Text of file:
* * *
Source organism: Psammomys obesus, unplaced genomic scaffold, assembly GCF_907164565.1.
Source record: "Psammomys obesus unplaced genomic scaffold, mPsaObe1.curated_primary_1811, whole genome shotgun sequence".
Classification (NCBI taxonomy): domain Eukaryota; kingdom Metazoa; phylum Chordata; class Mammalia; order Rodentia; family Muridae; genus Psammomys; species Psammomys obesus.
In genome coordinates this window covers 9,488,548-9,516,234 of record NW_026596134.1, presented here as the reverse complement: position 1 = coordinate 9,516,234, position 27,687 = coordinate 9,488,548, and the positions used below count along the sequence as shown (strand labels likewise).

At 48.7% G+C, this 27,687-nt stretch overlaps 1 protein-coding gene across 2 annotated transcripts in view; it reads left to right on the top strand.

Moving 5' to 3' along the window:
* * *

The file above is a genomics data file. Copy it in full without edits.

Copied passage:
Source organism: Psammomys obesus, unplaced genomic scaffold, assembly GCF_907164565.1.
Source record: "Psammomys obesus unplaced genomic scaffold, mPsaObe1.curated_primary_1811, whole genome shotgun sequence".
Classification (NCBI taxonomy): domain Eukaryota; kingdom Metazoa; phylum Chordata; class Mammalia; order Rodentia; family Muridae; genus Psammomys; species Psammomys obesus.
In genome coordinates this window covers 9,488,548-9,516,234 of record NW_026596134.1, presented here as the reverse complement: position 1 = coordinate 9,516,234, position 27,687 = coordinate 9,488,548, and the positions used below count along the sequence as shown (strand labels likewise).

At 48.7% G+C, this 27,687-nt stretch overlaps 1 protein-coding gene across 2 annotated transcripts in view; it reads left to right on the top strand.

Moving 5' to 3' along the window: